The discovery of topological phases of matter, which was awarded the 2016 Nobel Prize in physics, has profoundly impacted our understanding of condensed matter. The hallmark of these topological phases is the existence of surface states whose properties can be completely insensitive to local perturbations. One of the most famous example of such topological states are the electrical conductivity plateaus measured in two-dimensional materials subject to strong magnetic field, a well-known phenomenon called the integer quantum Hall effect. The extreme robustness of these plateaus, which is harnessed in several metrology protocols, is directly linked to a fundamental quantity in topological physics called a “topological invariant”.

These topological invariants, which are a global property of a material, can be seen as the DNA of a topological phase, its mathematical signature. However, they are usually infer indirectly through local measurements at the edges of a sample, e.g. by probing the existence (or not) of topological states. This is a major drawback in many cases where the surfaces of a sample are dirty or difficult to probe. **Researchers from the Centre for Nanosciences and Nanotechnologies, in collaboration with colleagues from PHLAM in Lille and from ICFO in Barcelona, have demonstrated a novel scheme allowing to directly measure these topological invariants from the bulk of a sample. Their results have been published in Physical Review Letters**.

To do this, they used a photonic platform that emulates the physics of graphene, a material whose topological properties are well-known. In this platform, built by coupling semiconductor-based micropillars (see Figure a)), photons propagate similarly as electrons do in solid-state graphene. The technique developed by the researchers consists in generating a localized wave-packet and probing its propagation by collecting photons that escape the micropillars. Then, by doing a simple mathematical operation on the measured spatial profile, they were able to extract with a high accuracy the value of topological invariants that characterize the energy bands of this analog graphene lattice, which are related to the existence of edge states (see Figure b).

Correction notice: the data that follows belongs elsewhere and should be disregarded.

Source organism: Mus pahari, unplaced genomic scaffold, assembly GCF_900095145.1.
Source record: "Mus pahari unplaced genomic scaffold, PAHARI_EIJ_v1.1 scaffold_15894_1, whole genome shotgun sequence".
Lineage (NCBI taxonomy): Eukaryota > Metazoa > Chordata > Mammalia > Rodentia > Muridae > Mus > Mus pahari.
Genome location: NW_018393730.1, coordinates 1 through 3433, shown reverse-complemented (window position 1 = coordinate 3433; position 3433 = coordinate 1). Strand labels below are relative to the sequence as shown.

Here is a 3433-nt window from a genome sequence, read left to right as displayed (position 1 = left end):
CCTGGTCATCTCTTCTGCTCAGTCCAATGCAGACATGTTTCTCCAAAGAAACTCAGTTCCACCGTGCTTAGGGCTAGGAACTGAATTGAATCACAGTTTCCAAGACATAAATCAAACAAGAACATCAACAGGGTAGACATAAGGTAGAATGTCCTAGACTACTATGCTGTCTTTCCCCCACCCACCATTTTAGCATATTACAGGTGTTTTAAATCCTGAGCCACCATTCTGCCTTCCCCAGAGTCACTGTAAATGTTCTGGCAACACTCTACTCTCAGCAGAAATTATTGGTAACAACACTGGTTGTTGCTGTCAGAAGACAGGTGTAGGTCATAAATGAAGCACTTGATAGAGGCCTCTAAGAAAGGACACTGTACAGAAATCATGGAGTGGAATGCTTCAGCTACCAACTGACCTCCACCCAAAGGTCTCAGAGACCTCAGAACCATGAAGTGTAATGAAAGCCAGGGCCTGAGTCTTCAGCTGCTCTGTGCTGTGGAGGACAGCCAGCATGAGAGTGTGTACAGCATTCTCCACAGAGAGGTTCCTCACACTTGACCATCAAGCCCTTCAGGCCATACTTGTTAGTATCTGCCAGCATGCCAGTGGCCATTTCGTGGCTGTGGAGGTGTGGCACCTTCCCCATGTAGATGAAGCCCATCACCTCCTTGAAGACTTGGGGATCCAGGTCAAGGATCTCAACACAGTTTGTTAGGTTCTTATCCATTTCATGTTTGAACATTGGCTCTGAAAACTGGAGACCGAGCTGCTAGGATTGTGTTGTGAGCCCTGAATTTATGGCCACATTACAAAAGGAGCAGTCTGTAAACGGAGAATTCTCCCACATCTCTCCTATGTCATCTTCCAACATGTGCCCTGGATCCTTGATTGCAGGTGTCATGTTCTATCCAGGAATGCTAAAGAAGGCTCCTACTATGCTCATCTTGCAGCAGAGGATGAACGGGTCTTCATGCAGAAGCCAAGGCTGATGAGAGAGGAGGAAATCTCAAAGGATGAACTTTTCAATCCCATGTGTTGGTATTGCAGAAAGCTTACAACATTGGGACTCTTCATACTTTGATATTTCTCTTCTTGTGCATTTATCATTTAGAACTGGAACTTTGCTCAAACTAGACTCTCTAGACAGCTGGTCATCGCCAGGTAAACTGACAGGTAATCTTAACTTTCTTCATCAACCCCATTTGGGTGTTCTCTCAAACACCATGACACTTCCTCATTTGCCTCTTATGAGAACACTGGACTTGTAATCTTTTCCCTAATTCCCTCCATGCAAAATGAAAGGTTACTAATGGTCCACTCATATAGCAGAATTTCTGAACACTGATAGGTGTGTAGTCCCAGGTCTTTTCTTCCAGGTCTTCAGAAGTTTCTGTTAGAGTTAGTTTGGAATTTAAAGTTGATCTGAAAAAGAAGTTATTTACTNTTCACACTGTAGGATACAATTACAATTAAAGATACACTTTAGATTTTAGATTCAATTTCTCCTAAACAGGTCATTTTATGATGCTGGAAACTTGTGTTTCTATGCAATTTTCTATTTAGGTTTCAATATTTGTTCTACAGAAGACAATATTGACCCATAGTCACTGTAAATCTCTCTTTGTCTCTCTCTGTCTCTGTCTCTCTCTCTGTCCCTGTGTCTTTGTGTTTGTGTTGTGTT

These results offer a new path for measuring fundamental topological properties of matter, directly from the bulk of a material. This technique could thus be extended to more exotic systems in order to identify and characterize the emergence of new topological phases.

**Références**

P. St-Jean^{1}, A. Dauphin^{2}, P. Massignan^{2,3}, B. Real^{4}, O. Jamadi^{4}, M. Milicevic^{1}, A. Lemaître^{1}, A. Harouri^{1}, L. Le Gratiet^{1}, I. Sagnes^{1}, S. Ravets^{1}, J. Bloch^{1}, and A. Amo^{4}

**Phys. Rev. Lett. 126, 127403 **

**DOI:https://doi.org/10.1103/PhysRevLett.126.127403**

**Affiliations **

^{1} Centre de Nanosciences et de Nanotechnologies (C2N), CNRS—Université Paris-Sud/Paris-Saclay, Palaiseau 91120, France

^{2 }ICFO-Institut de Ciencies Fotoniques, The Barcelona Institute of Science and Technology, Avinguda Carl Friedrich Gauss 3, 08860 Castelldefels (Barcelona), Spain

^{3} Departament de Física, Universitat Politècnica de Catalunya, Campus Nord B4-B5, 08034 Barcelona, Spain

^{4} Univ. Lille, CNRS, UMR 8523—PhLAM—Physique des Lasers Atomes et Molécules, F-59000 Lille, France

**Contacts**

Jacqueline Bloch

Sylvain Ravets

**Caption **: a) Electron microscopy image of an artificial graphene lattice formed from the coupling of semiconductor-based micropillars; Extracted values of the topological invariant for a zigzag and a bearded termination. For regions of the reciprocal space where this value approaches 1, graphene exhibits an edge state.